big Leny Eversong keep Elvis Presley & Ed Sullivan entertained in 1957.

Companhia Brasileira de Discos, was bought out by Dutch Philips, advertising Brenda Lee as a recipient of Chico Viola.

On the foreign acts front we had Brenda Lee, Miss Dynamite again. This time with 'I'm sorry' a most beautiful ballad written by Ronnie Self that she took to number one all over the world. Wunderkind Paul Anka gets his first Chico Viola. He had already been a hit with ‘Diana’ and ‘You are my destiny’ although both songs were bigger hits for Carlos Gonzaga in their Brazilian versions. 1961’s ‘My home town’ was Anka's last hit for ABC-Paramount that was distributed by Polydor in Brazil. Such a beautiful song enhanced by Don Costa's lush orchestration was a winner. Paul Anka visited Brazil in September having sung at TV Record. Teen-agers went wild about him and the streets around the hotel where he stayed would get clogged with traffic and screaming girls trying to have a peek at their idol.

Paul Anka on tour in São Paulo in Sept. 1960, drove Brazilian teens crazy.  

The other strong foreign act was wonderful Johnny Ray singing ‘I’ll never fall in love again’ probably Ray’s last hit. A powerful ballad which shows Johnny was still top in his art after so many years.

Johnny Ray trying hard to look mean!

'Theme from A Summer Place' played everywhere. I lived in Marilia-SP, a small town then and the local cinema changed its daily theme-song for Percy Faith’s rendition of ‘A summer place’. All of a sudden there was no running away from hearing this song here, there & everywhere. Even though Percy Faith's version was the most played on the radio and the best selling single ... the people who controlled the Chico Viola Awards thought it better to give the award to Billy Vaughn's recording for Dot Records that had a distribution deal with local label RGE. Local politics played a bit part here.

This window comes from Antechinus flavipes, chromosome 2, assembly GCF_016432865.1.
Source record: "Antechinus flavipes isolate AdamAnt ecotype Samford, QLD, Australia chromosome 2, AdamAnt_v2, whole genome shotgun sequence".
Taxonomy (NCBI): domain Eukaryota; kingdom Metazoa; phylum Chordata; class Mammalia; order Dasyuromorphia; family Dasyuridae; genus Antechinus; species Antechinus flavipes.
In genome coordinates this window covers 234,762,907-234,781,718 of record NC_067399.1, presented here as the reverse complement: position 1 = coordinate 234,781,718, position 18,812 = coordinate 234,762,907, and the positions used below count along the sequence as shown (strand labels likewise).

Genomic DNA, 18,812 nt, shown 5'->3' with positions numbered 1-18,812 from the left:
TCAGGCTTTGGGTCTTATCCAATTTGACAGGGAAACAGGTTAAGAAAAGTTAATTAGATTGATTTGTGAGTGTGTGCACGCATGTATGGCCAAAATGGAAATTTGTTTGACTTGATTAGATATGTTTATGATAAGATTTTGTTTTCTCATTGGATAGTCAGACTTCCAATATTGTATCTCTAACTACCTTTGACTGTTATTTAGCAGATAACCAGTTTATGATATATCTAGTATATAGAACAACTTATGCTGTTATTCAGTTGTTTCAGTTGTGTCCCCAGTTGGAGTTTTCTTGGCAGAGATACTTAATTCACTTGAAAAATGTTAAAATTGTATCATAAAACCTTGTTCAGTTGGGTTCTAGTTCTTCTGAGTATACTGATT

Troy Donahue & Sandra Dee being caught in the act in 'Summer place'.

Percy Faith's 'A summer place' was number one the whole world but for some unexplainable reason the Chico Viola went to Billy Vaughn instead. 

Nuestro juramento’ [Our pact] a beautiful bolero-cum-guarania with Paraguay’s Trio Cristal was a heart-rendering tale of a pact done between two lovers who were so much in love they promised each other even Death would not separate them. If he died first, she promised she would cry out all her tears on top of his cadaver. If she died first he promised he would tell their love story written in blood... blood coming straight from his heart. Try and top that! Trio Cristal had one of the most beautiful harmonies around.

Bob Azamm, Lebanese singer who recorded 'Mustapha', a world hit, in France.